The otherworldly Scottish archipelago of Shetland has over 100 islands, only 15 of which are inhabited. Home to Fair Isle knits, soul-serenading accents and a colourful Viking past, the Shetland Isles sit almost as close to Norway as to mainland Scotland. Travel through 6000 years of history with our travel guide and get Shetland on that wanderlist.
Filled to the gunwales with a compelling wooden boat collection, Unst Boat Haven is a shrine for maritime lovers. Even if the thought doesn’t float your boat, this unique museum is guaranteed to impress with its wealth of information, photos, documents and displays that delve deep into the area’s rich social history. Open between May and September (although it will open for visitors during other months upon request), the striking assortment of expertly crafted boats each have their own individual tale, and were created in the Scandinavian style. Make sure to swing by the must-see Heritage Centre while visiting.
Ascending from the choppy seas like another planet, Noss National Nature Reserve is hailed as one of the greatest wildlife sites in all of Europe. The 180-metre-tall cliffs are home to thousands of seabirds, who every year return to this seabird skyscraper to nest. Visitors and bird enthusiasts can get a superb close-up glimpse of these mesmerising creatures (and the rest of the island) via a six-mile-long scenic coastal path strewn with wildflowers, starting from the visitor centre. To get there, take the hourly car ferry from Lerwick to Bressay and follow the Noss Signs before catching the SNH boat.
A dreamy destination. Sumburgh Head Lighthouse, Visitor Centre and Nature Reserve ticks every box and more. This world-class attraction details the history and natural heritage of Sumburgh Head, starting with the early geological days all the way to the Iron Age settlers, lighthouse keepers and vast array of wildlife known to reside in these parts. Make sure to keep an eye out for the many puffins and whales. Designed by the great Robert Stevenson (grandfather of famous Scots author Robert Louis Stevenson), Sumburgh Head was built in 1821 with double walls to withstand the ferocious elements.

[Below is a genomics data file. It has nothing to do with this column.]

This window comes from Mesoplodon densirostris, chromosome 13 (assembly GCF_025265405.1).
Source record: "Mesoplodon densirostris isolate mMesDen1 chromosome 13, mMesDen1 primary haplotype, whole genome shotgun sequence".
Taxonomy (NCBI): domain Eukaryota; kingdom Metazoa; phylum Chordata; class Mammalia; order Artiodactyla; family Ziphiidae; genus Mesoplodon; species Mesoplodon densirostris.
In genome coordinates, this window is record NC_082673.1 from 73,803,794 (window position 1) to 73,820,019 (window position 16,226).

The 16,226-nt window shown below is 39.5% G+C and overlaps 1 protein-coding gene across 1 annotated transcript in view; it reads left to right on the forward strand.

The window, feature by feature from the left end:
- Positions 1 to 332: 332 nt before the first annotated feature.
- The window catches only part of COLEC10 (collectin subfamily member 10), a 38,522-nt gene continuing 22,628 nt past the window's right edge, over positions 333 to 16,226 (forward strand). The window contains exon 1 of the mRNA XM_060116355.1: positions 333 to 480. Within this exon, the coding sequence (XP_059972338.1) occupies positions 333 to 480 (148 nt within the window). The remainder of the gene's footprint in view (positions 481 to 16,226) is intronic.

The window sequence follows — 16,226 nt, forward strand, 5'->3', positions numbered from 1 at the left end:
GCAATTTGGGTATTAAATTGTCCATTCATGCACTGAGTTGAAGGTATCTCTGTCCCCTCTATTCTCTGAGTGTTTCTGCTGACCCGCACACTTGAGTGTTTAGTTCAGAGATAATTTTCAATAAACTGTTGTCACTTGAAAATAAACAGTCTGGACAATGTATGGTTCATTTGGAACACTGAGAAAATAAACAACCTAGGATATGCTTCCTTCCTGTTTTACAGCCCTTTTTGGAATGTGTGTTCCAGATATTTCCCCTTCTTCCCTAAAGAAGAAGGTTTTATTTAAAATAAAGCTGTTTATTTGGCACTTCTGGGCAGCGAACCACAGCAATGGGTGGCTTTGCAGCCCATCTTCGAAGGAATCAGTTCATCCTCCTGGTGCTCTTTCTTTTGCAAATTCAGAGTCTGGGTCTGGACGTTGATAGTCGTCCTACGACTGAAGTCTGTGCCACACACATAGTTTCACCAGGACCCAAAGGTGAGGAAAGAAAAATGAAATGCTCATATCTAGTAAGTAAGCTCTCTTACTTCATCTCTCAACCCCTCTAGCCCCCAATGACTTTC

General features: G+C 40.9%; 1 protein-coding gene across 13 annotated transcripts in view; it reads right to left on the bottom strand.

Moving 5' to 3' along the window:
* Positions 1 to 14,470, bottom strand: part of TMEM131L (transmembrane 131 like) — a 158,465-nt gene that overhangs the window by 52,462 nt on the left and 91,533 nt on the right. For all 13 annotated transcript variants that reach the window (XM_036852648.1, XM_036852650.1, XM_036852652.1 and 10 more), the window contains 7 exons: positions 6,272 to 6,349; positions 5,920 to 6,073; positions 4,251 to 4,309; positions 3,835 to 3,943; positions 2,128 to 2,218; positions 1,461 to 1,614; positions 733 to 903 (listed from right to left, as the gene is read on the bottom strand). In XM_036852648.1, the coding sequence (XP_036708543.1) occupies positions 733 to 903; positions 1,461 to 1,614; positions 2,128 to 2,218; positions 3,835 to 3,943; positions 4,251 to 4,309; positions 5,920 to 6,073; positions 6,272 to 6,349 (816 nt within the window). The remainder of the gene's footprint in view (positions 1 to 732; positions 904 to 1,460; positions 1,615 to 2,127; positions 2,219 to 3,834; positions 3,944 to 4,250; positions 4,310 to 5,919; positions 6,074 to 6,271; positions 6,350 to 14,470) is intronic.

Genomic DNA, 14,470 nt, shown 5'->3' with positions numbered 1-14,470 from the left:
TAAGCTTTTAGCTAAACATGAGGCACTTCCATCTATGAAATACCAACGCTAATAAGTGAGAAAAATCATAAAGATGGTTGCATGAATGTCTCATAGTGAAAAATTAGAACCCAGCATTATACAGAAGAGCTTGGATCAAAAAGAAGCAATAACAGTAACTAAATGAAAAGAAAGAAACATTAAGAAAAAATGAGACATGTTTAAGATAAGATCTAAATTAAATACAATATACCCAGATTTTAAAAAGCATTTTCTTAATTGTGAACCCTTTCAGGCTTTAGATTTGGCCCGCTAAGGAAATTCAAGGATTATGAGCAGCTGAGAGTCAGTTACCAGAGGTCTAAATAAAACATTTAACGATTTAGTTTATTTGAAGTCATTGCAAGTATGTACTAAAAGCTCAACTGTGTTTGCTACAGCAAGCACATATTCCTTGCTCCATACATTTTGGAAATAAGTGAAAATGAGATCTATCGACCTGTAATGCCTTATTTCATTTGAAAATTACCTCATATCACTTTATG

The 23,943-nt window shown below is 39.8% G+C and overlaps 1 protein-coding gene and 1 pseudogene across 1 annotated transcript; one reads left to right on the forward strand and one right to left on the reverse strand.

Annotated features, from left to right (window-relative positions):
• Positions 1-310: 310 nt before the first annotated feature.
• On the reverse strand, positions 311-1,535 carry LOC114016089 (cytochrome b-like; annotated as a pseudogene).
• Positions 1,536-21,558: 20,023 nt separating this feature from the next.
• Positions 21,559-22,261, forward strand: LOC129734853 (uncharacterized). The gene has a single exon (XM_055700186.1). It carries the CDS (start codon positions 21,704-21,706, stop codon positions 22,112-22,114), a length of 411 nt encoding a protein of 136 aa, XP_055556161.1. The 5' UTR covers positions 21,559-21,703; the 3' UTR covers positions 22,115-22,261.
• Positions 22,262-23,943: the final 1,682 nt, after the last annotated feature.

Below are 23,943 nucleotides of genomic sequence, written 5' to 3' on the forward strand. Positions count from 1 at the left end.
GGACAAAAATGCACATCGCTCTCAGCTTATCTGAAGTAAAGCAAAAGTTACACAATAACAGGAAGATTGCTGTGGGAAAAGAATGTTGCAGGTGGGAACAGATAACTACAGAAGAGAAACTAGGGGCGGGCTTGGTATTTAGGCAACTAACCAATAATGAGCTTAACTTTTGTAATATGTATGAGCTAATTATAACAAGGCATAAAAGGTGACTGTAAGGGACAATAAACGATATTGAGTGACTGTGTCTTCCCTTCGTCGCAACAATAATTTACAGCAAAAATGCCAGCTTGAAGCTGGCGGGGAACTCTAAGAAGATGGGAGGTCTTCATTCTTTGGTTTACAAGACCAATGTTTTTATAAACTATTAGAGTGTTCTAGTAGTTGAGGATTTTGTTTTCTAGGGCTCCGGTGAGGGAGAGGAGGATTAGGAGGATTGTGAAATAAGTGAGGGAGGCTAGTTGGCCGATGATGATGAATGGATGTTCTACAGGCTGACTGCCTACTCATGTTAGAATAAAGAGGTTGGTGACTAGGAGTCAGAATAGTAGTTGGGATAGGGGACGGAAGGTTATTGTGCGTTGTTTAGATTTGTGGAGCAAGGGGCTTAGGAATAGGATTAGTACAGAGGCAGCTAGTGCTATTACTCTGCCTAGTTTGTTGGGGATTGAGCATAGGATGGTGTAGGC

A gateway to a different time, Old Scatness holds the key to a maze of medieval, Viking, Pictish and Iron Age remains. Although the site served as a settlement for centuries, it was only discovered in 1975 when Shetlanders building a road (through what they presumed to be a natural mound) stumbled across an ancient broch. Some years later, locals teamed up with experts to excavate the area, which is currently in the process of being transformed into a year-round five-star visitor centre. Highlights include a Broch and Iron Age Village, along with a selection of excavated and reconstructed buildings, living history demonstrations and tours.
Found on the fringes of Lerwick, Clickimin Broch is a fine example of a broch. Its tower still stands reaching for the stars today, while a handful of various structures dating back to around 1000 BCE lurk close by. This striking stone structure reveals snippets of settlement over centuries, but perhaps the most curious of all is the causeway stone, with its funny sculpted feet. Many believe it dates from the late Iron Age or early historic period, and suspect it could have ties to kingship and inauguration rites.
The history of Scalloway Castle is riddled with drama and bloodshed. As the home of the tyrannical Earl Patrick Stewart, or ‘Black Patie’ (an oppressor notorious for his cruel and twisted mis-governance over Orkney and Shetland), the four-story castle was constructed in 1600 from a supposed mix of mortar, blood and eggs. Although executed in Edinburgh in 1615, it’s believed that Black Patie used forced labour to build his castellated tower house. Both a symbol of an abhorrent ruler and one of Shetland’s two castles, Historic Scotland now holds the keys to this intriguing building, which is open for visitors.
You can’t visit Lerwick without dropping by the Peerie Shop Cafe, a converted lodberry behind the Peerie Shop on the Esplanade. (‘Peerie’ means ‘wee’ or ‘small’ in the Shetland dialect). This foodie institution is chock-full of homemade cakes, scones, soups, sandwiches and treats. Between the cosy atmosphere, medal-worthy staff and mouth-watering bites, this peerie gem is everything. Hot chocolate fans: brace yourselves for what’s in store.
Bonhoga Gallery is one of Shetland’s many stars. Found in Weisdale Mill, upon a former 19th-century sheep farming site, this art gallery opened in 1994 after spending years as a meal and barley mill, butchery, tannery and derelict building. Bonhoga, which means ‘my spiritual home’ in the Shetland dialect, is run and owned by Shetland Arts, and offers a wondrous programme of exhibitions showcasing the best in local, national and international contemporary visual art and craft, as well as smaller-scale exhibitions by craftmakers from Shetland and further afield. Like the rest of Shetland, all who stumble across this jewel are sure to fall head over heels for it. There’s great wee cafe and shop too.
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